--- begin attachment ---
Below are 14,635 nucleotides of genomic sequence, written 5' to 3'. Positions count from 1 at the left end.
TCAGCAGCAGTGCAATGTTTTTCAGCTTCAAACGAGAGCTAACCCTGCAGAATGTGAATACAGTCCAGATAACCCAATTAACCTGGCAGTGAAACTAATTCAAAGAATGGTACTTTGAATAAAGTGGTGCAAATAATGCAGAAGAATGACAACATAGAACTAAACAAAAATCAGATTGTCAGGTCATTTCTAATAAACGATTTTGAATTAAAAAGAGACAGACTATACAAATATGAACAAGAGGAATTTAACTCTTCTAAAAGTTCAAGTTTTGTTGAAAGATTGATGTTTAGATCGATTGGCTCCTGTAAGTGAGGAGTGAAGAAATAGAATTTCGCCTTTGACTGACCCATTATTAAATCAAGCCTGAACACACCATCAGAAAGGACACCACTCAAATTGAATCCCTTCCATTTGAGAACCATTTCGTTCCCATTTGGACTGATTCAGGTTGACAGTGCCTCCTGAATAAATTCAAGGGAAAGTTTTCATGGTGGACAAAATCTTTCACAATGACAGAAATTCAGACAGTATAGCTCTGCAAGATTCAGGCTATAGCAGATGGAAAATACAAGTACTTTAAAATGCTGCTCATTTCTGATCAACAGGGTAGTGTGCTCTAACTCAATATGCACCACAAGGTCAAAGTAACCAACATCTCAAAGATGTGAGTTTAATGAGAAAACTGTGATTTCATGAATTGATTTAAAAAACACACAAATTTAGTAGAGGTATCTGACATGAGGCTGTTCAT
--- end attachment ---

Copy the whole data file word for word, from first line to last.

Below are 14,635 nucleotides of genomic sequence, written 5' to 3'. Positions count from 1 at the left end.
TCAGCAGCAGTGCAATGTTTTTCAGCTTCAAACGAGAGCTAACCCTGCAGAATGTGAATACAGTCCAGATAACCCAATTAACCTGGCAGTGAAACTAATTCAAAGAATGGTACTTTGAATAAAGTGGTGCAAATAATGCAGAAGAATGACAACATAGAACTAAACAAAAATCAGATTGTCAGGTCATTTCTAATAAACGATTTTGAATTAAAAAGAGACAGACTATACAAATATGAACAAGAGGAATTTAACTCTTCTAAAAGTTCAAGTTTTGTTGAAAGATTGATGTTTAGATCGATTGGCTCCTGTAAGTGAGGAGTGAAGAAATAGAATTTCGCCTTTGACTGACCCATTATTAAATCAAGCCTGAACACACCATCAGAAAGGACACCACTCAAATTGAATCCCTTCCATTTGAGAACCATTTCGTTCCCATTTGGACTGATTCAGGTTGACAGTGCCTCCTGAATAAATTCAAGGGAAAGTTTTCATGGTGGACAAAATCTTTCACAATGACAGAAATTCAGACAGTATAGCTCTGCAAGATTCAGGCTATAGCAGATGGAAAATACAAGTACTTTAAAATGCTGCTCATTTCTGATCAACAGGGTAGTGTGCTCTAACTCAATATGCACCACAAGGTCAAAGTAACCAACATCTCAAAGATGTGAGTTTAATGAGAAAACTGTGATTTCATGAATTGATTTAAAAAACACACAAATTTAGTAGAGGTATCTGACATGAGGCTGTTCAT